career advice for millenials

Career Advice For Millennials In 2020

Us millennials often cop a bad rap. We’re often seen as entitled, ungrateful, and impatient. But we all know that’s baby boomer B.S.!

As a millenial, you’re probably living in the best time of human history. Failure to grab your career by the horns and own it will be no fault but your own. So in this article I’m going to share some of my BEST career advice tips for millenials:

#1: Chase the skills, not the money

Money follows skills – period. If you want to make bank in the long run of your career, then you need to skill up fast, widely, and early!

A skill is literally something than you can do. Can you run a team? Can you operate and navigate complex analytics software? Can you solve diverse commercial problems? Can you improve operational efficiencies? Can you devise and execute a killer social media strategy?

There’s a tonne of ways you can develop these skills, including:

  • Books
  • Investing in online courses
  • Finding a mentor to reach you
  • Learning from others around you in the workplace
  • Attending events
  • Starting your own project to get hands on experience
  • Online blogs, articles, guides, and free Youtube videos

#2: Align with people and businesses that will provide steep and valuable learning curves

If you work in the same kinds of businesses, you’re not really going to sharpen the saw. And continually sharpening the saw is a CRITICAL strategy for career success.

So when you decide to change careers, don’t just move from one tech company to another. Get outside your box. Everything you learn in one business will help you in your next role, so it’s important to keep diversifying the mix of your business knowledge.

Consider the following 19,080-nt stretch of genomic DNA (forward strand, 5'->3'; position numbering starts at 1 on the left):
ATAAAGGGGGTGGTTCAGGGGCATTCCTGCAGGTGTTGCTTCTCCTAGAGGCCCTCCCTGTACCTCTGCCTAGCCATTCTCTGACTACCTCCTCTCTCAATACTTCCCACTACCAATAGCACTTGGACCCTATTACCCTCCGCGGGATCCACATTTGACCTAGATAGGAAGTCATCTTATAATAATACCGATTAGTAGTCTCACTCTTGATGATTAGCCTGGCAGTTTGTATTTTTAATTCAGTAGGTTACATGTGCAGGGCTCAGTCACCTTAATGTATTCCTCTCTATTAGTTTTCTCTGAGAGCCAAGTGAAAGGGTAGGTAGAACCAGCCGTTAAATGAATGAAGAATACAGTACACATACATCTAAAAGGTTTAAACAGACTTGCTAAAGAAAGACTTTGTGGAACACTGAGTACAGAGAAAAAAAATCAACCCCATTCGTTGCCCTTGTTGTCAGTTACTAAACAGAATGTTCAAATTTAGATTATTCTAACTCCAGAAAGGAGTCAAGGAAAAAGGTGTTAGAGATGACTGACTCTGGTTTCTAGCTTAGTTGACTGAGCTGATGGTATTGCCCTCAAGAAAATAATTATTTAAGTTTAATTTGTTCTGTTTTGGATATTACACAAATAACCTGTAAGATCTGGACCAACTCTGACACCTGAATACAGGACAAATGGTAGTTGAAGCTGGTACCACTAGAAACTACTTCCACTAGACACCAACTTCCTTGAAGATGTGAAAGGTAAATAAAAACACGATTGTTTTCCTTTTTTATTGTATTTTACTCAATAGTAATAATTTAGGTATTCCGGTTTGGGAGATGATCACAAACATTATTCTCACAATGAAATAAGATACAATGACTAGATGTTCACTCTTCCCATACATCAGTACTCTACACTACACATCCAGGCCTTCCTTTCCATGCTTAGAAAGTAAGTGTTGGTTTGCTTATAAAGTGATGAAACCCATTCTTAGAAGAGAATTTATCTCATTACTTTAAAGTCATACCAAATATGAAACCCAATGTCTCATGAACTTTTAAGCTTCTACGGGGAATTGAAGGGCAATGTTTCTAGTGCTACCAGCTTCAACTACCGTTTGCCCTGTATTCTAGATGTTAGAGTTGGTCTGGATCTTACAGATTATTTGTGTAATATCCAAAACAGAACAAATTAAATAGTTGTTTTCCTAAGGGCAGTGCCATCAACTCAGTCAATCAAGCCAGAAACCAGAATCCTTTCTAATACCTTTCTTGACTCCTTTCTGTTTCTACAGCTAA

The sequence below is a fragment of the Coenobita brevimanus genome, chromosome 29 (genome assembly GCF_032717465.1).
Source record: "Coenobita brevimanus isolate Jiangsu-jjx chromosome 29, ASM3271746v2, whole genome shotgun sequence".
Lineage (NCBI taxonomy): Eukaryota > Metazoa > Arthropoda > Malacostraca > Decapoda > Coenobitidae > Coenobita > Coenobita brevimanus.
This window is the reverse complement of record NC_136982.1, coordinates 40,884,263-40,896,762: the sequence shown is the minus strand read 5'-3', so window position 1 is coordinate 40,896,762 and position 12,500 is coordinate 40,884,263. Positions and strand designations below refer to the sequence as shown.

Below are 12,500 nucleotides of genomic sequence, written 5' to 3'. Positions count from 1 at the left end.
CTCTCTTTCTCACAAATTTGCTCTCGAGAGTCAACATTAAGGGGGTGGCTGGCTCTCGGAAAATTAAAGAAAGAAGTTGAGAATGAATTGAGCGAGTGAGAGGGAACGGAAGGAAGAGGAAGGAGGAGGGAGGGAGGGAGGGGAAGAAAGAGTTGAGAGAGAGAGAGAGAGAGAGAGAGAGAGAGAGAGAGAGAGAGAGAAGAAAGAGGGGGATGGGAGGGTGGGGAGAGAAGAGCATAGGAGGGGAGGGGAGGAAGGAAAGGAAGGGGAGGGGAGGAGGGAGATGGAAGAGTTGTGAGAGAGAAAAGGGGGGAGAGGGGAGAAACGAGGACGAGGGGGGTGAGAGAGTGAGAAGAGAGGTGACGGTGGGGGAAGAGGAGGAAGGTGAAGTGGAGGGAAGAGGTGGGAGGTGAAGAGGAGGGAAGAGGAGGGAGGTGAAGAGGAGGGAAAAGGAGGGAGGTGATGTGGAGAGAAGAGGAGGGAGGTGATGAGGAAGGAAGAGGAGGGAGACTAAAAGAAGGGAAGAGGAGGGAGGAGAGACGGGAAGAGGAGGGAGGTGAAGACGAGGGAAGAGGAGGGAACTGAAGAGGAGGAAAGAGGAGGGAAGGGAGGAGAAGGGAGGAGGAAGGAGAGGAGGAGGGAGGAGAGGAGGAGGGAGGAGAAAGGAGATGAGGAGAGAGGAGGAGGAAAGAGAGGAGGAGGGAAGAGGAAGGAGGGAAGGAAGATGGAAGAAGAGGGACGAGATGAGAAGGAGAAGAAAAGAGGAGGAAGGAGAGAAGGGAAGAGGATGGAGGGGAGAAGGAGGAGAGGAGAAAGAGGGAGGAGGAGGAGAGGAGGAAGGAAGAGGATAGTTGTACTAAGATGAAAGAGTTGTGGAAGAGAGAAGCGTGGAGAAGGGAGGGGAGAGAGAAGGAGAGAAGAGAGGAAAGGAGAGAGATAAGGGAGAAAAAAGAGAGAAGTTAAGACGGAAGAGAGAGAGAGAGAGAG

For example, I’ve worked with companies ranging from insurance, activewear manufacturing, digital marketing, mindfulness & meditation, and local plumbers & builders! Understanding how these businesses work makes you a more effective employee.

#3: Invest in yourself with books, courses, guides, events

Some of us millennials think we have all the answers.

If you’re in your early, mid, or late twenties, then you have some answers, but in the scheme of things, you have very few. Your toolbox and bag of tricks is still incredibly green.

As I mentioned earlier, it’s not just important to invest in education, it’s absolutely vital for career success. Just because you scored a great job early on doesn’t mean your top stuff, you need to retain the humility of being a student for life.

I practice what I preach. In the last few years I’ve spent $4,000 on paid courses to improve my marketing acumen. This included courses on video marketing, copywriting, email marketing, conversion rate optimisation, and sales.

This strategy isn’t just for millenials! In the company I work for, the C-suite executives all spend time away each year to attend classes and workshops. For example, my current boss (chief marketing officer) spent a week at Harvard doing an intensive workshop on leadership – which no doubt will pay dividends for him.

#4: Get outside the tech bubble